(I was on the edge of my seat at this point).
“Let me share with you what I heard, verbatim, word for word. I'll never forget it. They said, ‘We're not going to go with him. Keep using him for more information, and make sure we shop someplace else cheaper.’ Knife-in-heart twist – I was in a state of shock. I could not believe it.”
Let's be honest. Getting let down in the sales industry is in no way a rare occurrence. Most of the time, people already believe they have what they need – and if not, they have ten other options they're looking at besides you.
It's tough out there. I feel you, Ari.
“I finally stepped out of it and hit the off button. With a wall in front of me, I said to myself, ‘What did I do wrong?’ I was competent. I was professional. I wasn't pushing. I did everything I was supposed to do. And look what happened to me.”
This was a really tough moment, and a letdown to say the least. I imagine it was probably similar to a romantic interest leading you on, only to tell you they have a boyfriend after the fifth date.
It's lucky the letdown happened, though, or we might not have been having this conversation on the podcast at all. Being confronted with dishonesty was what triggered Ari's revelation.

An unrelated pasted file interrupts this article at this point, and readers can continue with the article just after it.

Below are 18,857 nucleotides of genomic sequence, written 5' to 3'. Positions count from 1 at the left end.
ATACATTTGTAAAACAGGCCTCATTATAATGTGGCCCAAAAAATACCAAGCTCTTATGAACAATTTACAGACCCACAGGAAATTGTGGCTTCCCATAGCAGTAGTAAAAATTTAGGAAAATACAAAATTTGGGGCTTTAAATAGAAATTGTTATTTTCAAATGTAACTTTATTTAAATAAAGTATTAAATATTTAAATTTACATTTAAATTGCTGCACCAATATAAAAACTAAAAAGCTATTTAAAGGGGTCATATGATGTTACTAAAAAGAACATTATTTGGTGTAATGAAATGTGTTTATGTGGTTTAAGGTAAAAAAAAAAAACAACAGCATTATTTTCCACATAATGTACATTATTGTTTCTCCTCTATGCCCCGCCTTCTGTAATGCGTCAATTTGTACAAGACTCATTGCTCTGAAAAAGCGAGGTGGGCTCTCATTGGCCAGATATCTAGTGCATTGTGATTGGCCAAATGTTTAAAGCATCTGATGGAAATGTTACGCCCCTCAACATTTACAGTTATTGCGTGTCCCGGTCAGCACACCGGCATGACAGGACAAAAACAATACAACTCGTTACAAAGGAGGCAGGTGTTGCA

“I had an epiphany, actually. It was this: somewhere along the way, it has become socially acceptable not to tell the truth to people who sell. Customers say things like ‘sounds good.’ ‘Send me information.’ ‘We're definitely interested.’ Without any intention of buying.”
He isn't wrong. I think we're all guilty of telling a salesperson 'I might be back later!' just to shake them off. They won't remember us in a few weeks, so why not? It's become the normal thing to do: the salesperson wants something from the customer, so they do what it takes to get the salesperson off their scent.
“You spend your entire time chasing and chasing. That's just so dehumanizing. They're always gonna keep their guard up, and give you just a few breadcrumbs to keep you interested. Because they're gonna hold back the truth from you, because they believe that your intention is to make that sale.”
This was the problem Ari saw – and without much hesitation, he made a plan to create a new normal.
Introducing the Trust-Based Sales Approach
After the shocking phone call, Ari got to work on his new idea.
“I realized that if I could figure out a system and a model to crack the code on this, and remove the pressure for the process, I could shift people's mindset away from the goal of the sale. Instead I could build a real trust with people – I mean deep trust, where you build what I call ‘moments of vulnerability’."
How refreshing does that sound? I'm just thinking back to the many times I've felt cornered, conned, or straight up manipulated in a sales situation. I'm guessing you have, too. Imagine if we could all just skip the games and get to a place where we're each honest and authentic with one another?